Hello JD,

I´m still confused about the procedure of applying materials onto faces, object on single parts or assemblies, etc. in SW 2009 (latest plugin release).
I really loved the way this was done in the earlier release of the plugin (select button for faces, objects, etc.) - explained by a super video-tutorial.

In principle it´s clear to me how it is meant - but from time to time it gives me results which I dont understand. Usually I dont change the way of
how I construct and organize complex models (parts, assemblies, superassemblies...).

Is it possible to get a complete description (example) within a tutorial ?

Many thanks in advance,

By JDHill
Hi AL,

The reason it was changed was to avoid the plugin trying to define how materials are assigned, and instead just yielding to the standard SolidWorks rules of material assignment. That was the general sentiment in the feedback I received on the earliest version (contrary to your opinion, apparently having liked the old method), so, in all subsequent versions, all one needs to understand about material assignment are the standard rules of precedence used in SolidWorks standard materials, meaning:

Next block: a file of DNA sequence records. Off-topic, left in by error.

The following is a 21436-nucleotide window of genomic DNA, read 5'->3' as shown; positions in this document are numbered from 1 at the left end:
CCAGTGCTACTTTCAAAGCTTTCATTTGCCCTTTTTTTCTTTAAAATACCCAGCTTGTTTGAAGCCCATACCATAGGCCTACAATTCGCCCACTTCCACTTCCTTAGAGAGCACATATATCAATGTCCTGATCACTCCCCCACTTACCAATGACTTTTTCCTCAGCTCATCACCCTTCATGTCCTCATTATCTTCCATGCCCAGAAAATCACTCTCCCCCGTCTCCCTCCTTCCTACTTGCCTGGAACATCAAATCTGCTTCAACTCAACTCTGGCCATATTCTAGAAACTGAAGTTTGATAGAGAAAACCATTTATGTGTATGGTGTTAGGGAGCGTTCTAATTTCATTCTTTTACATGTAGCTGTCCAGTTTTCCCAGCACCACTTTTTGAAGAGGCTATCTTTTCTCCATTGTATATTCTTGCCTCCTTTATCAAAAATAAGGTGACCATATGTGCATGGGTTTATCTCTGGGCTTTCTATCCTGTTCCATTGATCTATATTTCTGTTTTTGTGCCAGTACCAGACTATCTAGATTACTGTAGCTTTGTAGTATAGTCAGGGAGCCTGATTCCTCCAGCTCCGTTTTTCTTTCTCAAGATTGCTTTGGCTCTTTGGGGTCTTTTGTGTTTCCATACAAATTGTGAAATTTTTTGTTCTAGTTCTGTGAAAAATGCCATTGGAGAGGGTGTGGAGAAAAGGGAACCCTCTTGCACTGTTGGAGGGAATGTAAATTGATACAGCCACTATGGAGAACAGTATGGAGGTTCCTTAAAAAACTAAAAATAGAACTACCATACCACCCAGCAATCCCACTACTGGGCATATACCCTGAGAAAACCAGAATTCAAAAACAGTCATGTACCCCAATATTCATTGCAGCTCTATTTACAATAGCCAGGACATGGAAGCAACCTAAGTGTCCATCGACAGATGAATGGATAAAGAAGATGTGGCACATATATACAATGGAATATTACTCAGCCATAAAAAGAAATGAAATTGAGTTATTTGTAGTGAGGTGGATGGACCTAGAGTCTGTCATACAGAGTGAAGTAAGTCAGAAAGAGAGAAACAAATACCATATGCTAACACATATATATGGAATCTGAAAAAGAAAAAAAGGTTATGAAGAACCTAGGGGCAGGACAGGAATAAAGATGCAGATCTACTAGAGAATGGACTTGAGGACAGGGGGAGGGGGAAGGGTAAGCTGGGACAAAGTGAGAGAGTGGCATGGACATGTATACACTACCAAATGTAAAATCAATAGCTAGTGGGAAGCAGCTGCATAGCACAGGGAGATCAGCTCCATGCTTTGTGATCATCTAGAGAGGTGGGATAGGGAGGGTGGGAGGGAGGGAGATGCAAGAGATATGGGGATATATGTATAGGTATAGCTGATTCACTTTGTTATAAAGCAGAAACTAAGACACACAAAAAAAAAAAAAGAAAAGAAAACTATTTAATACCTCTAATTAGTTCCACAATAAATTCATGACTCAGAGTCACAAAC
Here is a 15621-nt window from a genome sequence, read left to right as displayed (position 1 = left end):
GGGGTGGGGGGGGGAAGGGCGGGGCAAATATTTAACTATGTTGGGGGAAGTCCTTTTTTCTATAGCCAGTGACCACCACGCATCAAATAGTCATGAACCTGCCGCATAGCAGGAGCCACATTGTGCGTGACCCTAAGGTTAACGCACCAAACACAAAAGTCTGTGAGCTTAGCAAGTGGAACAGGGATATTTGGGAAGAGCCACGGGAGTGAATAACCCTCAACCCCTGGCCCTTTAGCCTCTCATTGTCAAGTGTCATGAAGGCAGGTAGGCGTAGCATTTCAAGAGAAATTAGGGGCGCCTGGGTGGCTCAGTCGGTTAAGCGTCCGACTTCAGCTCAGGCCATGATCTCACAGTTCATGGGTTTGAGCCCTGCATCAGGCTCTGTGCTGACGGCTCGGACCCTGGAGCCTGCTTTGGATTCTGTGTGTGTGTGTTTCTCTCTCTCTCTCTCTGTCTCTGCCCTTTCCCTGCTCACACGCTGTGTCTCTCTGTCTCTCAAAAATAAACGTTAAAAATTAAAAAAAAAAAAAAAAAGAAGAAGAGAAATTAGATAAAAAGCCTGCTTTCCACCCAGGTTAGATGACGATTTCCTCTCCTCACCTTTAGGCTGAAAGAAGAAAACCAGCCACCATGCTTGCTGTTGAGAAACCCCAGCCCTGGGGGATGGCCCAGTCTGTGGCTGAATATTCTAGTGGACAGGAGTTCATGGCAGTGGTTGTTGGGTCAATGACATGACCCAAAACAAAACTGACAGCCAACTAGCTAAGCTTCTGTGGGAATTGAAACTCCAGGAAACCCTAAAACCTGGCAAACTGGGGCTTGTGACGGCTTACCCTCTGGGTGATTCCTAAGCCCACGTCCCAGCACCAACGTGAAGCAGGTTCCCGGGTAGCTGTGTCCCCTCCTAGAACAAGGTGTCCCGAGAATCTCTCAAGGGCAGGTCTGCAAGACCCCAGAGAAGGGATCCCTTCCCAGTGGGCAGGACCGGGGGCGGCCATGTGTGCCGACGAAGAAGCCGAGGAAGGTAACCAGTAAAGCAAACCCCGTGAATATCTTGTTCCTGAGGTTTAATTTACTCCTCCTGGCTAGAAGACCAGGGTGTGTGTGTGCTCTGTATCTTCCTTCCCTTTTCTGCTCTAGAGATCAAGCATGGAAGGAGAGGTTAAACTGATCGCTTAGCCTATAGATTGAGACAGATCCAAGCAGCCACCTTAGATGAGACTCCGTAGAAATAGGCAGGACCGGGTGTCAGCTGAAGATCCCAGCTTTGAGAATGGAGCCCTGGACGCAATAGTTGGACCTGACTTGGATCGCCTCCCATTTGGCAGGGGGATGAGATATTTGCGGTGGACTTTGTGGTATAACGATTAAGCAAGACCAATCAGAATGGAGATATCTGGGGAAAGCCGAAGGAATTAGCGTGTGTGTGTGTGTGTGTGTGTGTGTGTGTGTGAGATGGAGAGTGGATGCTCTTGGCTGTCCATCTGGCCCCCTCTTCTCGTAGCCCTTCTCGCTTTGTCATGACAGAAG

• 1. assignment at the feature-level overrides assignment at the body level
    2. assignment at the face level overrides both feature and body assignment
    3. assignment at the component level overrides all other assignments
    4. component-level assignment is only effective in the .sldasm where it is performed
So, if you have a .sldprt, you can begin by assigning a material to the body itself. Selecting a feature and assigning a material will override what you had just assigned to the body. Selecting one of the faces of this feature will override both the previous feature and body assignments. If you then include this body in a .sldasm, you can select the insert at the component level and assign a material; this assignment will hide all of the assignments you made in the .sldprt.